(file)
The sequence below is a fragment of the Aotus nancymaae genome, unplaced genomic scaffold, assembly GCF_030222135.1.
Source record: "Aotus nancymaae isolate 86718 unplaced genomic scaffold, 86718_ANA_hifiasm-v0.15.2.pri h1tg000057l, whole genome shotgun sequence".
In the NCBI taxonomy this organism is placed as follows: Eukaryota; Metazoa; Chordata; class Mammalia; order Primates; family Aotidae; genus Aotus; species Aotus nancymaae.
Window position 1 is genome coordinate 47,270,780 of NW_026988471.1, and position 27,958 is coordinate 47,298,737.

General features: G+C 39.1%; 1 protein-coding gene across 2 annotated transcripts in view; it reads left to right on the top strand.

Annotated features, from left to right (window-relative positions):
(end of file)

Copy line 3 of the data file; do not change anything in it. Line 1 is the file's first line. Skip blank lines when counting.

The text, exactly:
In the NCBI taxonomy this organism is placed as follows: Eukaryota; Metazoa; Chordata; class Mammalia; order Primates; family Aotidae; genus Aotus; species Aotus nancymaae.